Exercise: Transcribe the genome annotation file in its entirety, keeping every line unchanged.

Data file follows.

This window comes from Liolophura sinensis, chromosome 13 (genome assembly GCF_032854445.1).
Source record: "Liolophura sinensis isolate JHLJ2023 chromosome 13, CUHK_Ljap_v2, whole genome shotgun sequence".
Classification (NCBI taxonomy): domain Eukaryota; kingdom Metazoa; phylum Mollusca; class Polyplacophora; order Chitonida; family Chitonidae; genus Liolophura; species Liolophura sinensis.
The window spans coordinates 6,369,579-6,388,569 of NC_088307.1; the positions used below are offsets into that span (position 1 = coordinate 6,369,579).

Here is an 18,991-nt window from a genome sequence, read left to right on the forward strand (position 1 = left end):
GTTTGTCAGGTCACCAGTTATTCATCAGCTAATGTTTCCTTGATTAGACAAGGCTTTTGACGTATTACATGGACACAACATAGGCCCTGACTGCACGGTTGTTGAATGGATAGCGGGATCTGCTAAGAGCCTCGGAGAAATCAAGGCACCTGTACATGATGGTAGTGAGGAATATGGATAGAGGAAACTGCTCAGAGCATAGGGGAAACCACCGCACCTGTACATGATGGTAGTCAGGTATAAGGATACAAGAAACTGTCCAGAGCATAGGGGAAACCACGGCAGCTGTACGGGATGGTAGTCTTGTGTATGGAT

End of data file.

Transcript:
This window comes from Liolophura sinensis, chromosome 13 (genome assembly GCF_032854445.1).
Source record: "Liolophura sinensis isolate JHLJ2023 chromosome 13, CUHK_Ljap_v2, whole genome shotgun sequence".
Classification (NCBI taxonomy): domain Eukaryota; kingdom Metazoa; phylum Mollusca; class Polyplacophora; order Chitonida; family Chitonidae; genus Liolophura; species Liolophura sinensis.
The window spans coordinates 6,369,579-6,388,569 of NC_088307.1; the positions used below are offsets into that span (position 1 = coordinate 6,369,579).

Here is an 18,991-nt window from a genome sequence, read left to right on the forward strand (position 1 = left end):
GTTTGTCAGGTCACCAGTTATTCATCAGCTAATGTTTCCTTGATTAGACAAGGCTTTTGACGTATTACATGGACACAACATAGGCCCTGACTGCACGGTTGTTGAATGGATAGCGGGATCTGCTAAGAGCCTCGGAGAAATCAAGGCACCTGTACATGATGGTAGTGAGGAATATGGATAGAGGAAACTGCTCAGAGCATAGGGGAAACCACCGCACCTGTACATGATGGTAGTCAGGTATAAGGATACAAGAAACTGTCCAGAGCATAGGGGAAACCACGGCAGCTGTACGGGATGGTAGTCTTGTGTATGGAT